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apprehended with Spain, the different countenance put on by some great men here towards those who were thought to have a little influence in America, and the language that began to be held with regard to the then minister for the colonies, I am confident, that, if that war had taken place, he would have been immediately dismissed, all his measures reversed, and every step taken to recover our affection and procure our assistance. Thence I think it fair to conclude, that similar effects will probably be produced by similar circumstances. But, as the strength of an empire depends not only on the union of its parts, but on their readiness for united exertion of their common force ; and as the discussion of rights may seem unseasonable in the commencement of actual war, and the delay it might occasion be prejudicial to the common welfare; as likewise the refusal of one or a few colonies would not be so much regarded, if the others granted liberally, which perhaps by various artifices and motives they might be prevailed on to do; and as this want of concert would defeat the expectation of general redress, that otherwise might be justly formed ; perhaps it would be best and fairest for the colonies, in a general congress now in peace to be assembled, or by means of the correspondence lately proposed, after a full and solemn assertion and declaration of their rights, to engage firmly with each other, that they will never grant aids to the crown in any general war, till those rights are recognized by the King and both Houses of Parliament; communicating at the same time to the crown this their resolution. Such a step I imagine will bring the dispute to a crisis; and, whether our demands are immediately complied with, or compulsory measures thought of to make us rescind them, our ends will finally I48 7//E STRENGTH OF AN EMPIRE. [AET. 67.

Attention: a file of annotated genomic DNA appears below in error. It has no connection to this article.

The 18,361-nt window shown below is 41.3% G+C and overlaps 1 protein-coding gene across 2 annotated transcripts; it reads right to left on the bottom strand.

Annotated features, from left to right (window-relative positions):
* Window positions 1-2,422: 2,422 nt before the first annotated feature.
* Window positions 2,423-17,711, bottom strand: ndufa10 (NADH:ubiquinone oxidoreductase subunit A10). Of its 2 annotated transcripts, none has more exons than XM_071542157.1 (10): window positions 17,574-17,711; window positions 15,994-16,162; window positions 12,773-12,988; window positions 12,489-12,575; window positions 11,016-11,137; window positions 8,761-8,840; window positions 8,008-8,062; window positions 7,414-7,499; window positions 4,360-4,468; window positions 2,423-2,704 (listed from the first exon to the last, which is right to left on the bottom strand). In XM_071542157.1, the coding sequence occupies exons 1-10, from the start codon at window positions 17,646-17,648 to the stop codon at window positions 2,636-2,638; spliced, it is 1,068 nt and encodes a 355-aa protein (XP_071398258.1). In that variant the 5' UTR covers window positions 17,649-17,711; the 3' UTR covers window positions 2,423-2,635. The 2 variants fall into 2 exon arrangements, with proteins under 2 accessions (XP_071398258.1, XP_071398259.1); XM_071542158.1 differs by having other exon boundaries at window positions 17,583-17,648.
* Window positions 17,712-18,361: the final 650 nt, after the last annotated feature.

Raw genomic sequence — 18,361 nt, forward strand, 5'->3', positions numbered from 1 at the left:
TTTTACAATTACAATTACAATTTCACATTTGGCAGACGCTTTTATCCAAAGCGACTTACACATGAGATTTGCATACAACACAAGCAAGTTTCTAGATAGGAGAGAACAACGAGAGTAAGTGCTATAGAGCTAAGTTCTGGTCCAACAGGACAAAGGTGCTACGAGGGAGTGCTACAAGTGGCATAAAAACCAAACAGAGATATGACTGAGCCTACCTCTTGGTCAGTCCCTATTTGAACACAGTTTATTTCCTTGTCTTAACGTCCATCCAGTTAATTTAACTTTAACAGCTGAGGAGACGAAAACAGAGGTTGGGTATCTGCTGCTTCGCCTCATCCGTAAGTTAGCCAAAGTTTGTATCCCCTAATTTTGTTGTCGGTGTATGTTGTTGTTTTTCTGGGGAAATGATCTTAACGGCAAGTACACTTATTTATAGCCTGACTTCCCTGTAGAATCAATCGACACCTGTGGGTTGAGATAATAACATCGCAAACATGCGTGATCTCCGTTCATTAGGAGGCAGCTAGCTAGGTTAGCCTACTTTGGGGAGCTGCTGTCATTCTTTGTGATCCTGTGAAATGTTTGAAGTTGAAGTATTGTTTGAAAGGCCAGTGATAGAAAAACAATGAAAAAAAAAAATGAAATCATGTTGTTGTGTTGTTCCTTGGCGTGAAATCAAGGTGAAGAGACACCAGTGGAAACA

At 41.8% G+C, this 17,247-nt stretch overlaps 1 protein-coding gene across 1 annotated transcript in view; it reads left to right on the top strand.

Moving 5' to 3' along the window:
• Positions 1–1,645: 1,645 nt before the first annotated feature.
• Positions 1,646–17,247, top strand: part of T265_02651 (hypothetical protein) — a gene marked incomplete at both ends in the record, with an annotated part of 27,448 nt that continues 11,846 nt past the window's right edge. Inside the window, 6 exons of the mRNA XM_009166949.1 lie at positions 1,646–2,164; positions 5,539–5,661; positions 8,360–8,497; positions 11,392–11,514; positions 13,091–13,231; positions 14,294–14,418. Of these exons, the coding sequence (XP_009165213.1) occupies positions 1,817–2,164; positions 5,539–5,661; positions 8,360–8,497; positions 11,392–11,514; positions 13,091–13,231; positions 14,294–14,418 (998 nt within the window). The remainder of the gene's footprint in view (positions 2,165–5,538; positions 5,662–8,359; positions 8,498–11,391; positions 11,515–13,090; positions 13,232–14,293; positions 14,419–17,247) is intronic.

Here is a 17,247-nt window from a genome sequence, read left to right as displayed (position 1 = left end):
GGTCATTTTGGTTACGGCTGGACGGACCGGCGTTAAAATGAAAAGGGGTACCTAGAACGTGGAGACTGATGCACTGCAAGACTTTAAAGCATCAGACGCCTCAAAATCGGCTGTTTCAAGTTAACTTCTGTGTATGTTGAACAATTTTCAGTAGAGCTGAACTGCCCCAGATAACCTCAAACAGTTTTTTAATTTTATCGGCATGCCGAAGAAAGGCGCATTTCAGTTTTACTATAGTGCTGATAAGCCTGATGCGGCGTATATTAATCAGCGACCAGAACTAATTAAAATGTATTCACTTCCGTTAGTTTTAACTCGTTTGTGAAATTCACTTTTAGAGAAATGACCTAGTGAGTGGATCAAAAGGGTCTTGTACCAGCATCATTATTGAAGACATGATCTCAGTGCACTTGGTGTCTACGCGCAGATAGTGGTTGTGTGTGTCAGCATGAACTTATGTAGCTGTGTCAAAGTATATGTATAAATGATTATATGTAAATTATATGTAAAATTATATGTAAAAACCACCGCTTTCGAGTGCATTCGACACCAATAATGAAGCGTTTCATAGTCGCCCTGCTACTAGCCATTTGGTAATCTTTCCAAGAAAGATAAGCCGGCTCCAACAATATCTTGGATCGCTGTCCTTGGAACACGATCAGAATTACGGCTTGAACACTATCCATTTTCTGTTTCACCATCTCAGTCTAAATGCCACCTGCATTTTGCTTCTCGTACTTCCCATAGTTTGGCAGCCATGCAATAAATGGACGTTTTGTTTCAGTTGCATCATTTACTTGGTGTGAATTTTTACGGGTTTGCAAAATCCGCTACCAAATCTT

be obtained ; for even the odium accompanying such compulsory attempts will contribute to unite and strengthen us, and in the mean time all the world will allow, that our proceeding has been honorable. No one doubts the advantage of a strict union between the mother country and the colonies, if it may be obtained and preserved on equitable terms. In every fair connexion, each party should find its own interest. Britain will find hers in our joining with her in every war she makes, to the greater annoyance and terror of her enemies; in our employment of her manufactures, and enriching her merchants by our commerce; and her government will feel some additional strengthening of its hands by the disposition of our profitable posts and places. On our side, we have to expect the protection she can afford us, and the advantage of a common umpire in our disputes, thereby preventing wars we might otherwise have with each other; so that we can without interruption go on with our improvements, and increase our numbers. We ask no more of her, and she should not think of forcing more from us. By the exercise of prudent moderation on her part, mixed with a little kindness; and by a decent behaviour on ours, excusing where we can excuse from a consideration of circumstances, and bearing a little with the infirmities of her government, as we would with those of an aged parent, though firmly asserting our privileges, and declaring that we mean at a proper time to vindicate them, this advantageous union may still be long continued. We wish it, and we may endeavour it; but God will order it as to his wisdom shall seem most suitable. The friends of liberty here wish we may long preserve it on our side of the water, that they may find it there, if adverse events should destroy